Zulu War VCs (Hardback)
Victoria Crosses of the Anglo-Zulu War 1879
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The Anglo-Zulu War lasted only six months in 1879, but in that relatively short time twenty-three men were awarded the Victoria Cross for gallantry under most trying and dangerous circumstances. Zulu warriors gave no mercy and expected none in return, yet half of the awards were given to men who went back into the midst of fierce fighting to rescue stranded comrades, well-aware that they risked suffering a particularly brutal death.
Two men received posthumous awards for their efforts to save the Queen’s Colour of their regiment after the disastrous engagement against overwhelming numbers of warriors at Isandlwana, and perhaps the most famous of all awards of the Victoria Cross were the eleven gained for the immortal defence of Rorke’s Drift, the battle brought back to the public consciousness by the motion picture Zulu!
The conflict has never left the public’s imagination, and continues to stir hot debate among military historians and enthusiasts.
With information compiled over four decades by James W. Bancroft, a well-known and respected historian and author of several publications on the subject, this book brings together more information about the men than has ever before been collected together in one publication.
As featured byThe Armourer, August 2019
In a conflict that lasted for a relatively short six months, a little over twenty men (twenty-three to be exact), won Great Britain's highest medal for valor - the Victoria Cross. Eleven men won the elusive Cross during the iconic battle of Rorke's Drift (the most for any single engagement) on January 20, 1879.The Past In Review, David Lee Poremba
"Zulu War VCs" recounts the conflict from the first disastrous engagement at iSandlwana to the lats at Ulundi. Author Bancroft does an excellent job at first narrating the events leading up to and including the battle, then writing a detailed biographical sketch of each recipient of the VC; mention is also made of those men who were awarded the Distinguished Conduct Medal and mentioned in dispatches.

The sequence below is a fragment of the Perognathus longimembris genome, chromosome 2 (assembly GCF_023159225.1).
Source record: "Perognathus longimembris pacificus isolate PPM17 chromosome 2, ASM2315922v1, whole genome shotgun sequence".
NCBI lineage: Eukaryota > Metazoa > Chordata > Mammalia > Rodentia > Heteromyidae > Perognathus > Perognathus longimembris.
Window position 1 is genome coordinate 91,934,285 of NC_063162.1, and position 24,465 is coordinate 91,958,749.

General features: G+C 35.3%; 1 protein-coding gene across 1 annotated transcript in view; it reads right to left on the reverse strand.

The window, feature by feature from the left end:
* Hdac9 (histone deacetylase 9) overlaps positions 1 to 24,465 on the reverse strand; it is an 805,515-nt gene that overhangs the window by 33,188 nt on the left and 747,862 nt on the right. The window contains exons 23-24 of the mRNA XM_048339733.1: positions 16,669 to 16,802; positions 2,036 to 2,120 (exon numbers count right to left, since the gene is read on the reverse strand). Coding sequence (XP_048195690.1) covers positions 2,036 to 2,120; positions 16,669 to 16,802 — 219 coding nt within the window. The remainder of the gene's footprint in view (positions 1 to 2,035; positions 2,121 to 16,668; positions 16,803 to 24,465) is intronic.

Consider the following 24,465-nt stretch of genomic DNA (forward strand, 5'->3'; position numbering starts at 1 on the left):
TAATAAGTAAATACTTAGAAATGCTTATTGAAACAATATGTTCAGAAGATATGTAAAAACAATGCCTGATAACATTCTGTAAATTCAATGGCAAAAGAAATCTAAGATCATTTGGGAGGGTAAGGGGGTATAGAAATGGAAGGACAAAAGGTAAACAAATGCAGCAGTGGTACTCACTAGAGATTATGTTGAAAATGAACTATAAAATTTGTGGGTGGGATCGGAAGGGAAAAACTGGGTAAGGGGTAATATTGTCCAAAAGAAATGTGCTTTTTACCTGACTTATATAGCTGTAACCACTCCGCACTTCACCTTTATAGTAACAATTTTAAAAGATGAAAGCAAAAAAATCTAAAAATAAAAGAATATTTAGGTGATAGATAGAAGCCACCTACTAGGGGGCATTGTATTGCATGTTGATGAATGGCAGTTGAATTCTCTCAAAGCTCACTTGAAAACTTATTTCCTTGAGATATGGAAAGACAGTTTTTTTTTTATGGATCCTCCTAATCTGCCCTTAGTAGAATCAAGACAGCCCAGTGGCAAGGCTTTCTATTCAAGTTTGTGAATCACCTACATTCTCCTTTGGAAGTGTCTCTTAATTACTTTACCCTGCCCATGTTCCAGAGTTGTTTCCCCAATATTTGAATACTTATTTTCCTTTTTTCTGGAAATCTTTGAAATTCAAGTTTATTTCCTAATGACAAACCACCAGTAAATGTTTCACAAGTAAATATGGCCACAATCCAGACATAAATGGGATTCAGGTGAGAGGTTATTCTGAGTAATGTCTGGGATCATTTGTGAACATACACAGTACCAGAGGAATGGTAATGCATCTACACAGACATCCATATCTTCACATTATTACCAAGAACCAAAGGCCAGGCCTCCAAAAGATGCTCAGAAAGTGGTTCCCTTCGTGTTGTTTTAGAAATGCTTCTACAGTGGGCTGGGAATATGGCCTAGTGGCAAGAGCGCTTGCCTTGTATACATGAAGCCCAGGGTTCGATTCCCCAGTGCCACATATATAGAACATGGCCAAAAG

This is an engaging, very readable account of one of Great Britain's bloodiest and shortest colonial wars. Strongly recommended.
As featured byMedal News, February 2019
As featured byThe Northumbrian, December 2018/January 2019
It brings together more information about the Zulu War VC recipients than has ever been collected together before in publication. The author, is a respected historian who is known for various publications on the subject.Jon Sandison, Freelance
Article: 'Bravest of the brave recalled' as featured byNottingham Post, 11th October 2018 – words by Andy Smart
Article: 'Dorking's Zulu War hero who risked his life to save comrade' as featured byDorking Advertiser, 27th September 2018 - words by Dave Comeau
Article: 'Henry Hook to feature in new Zulu Wars book' as featured byThe Forester, 26th September 2018
On 18 June 1855, the 40th anniversary of the Battle of Waterloo, British assault troops moved out of their trenches before Sebastopol in the Crimea, and attacked the formidable Russian bastion known as the Great Redan. They came under such a murderous fire from the Russian defenders that the attack faltered, and the British were eventually forced to fall back. As they did so, they left over 1,000 comrades dead and dying out in the open and at the mercy of enemy snipers. The Siege of Sebastopol saw the development of trench warfare for the first time. Using eyewitness accounts and unpublished letters,…By James W Bancroft
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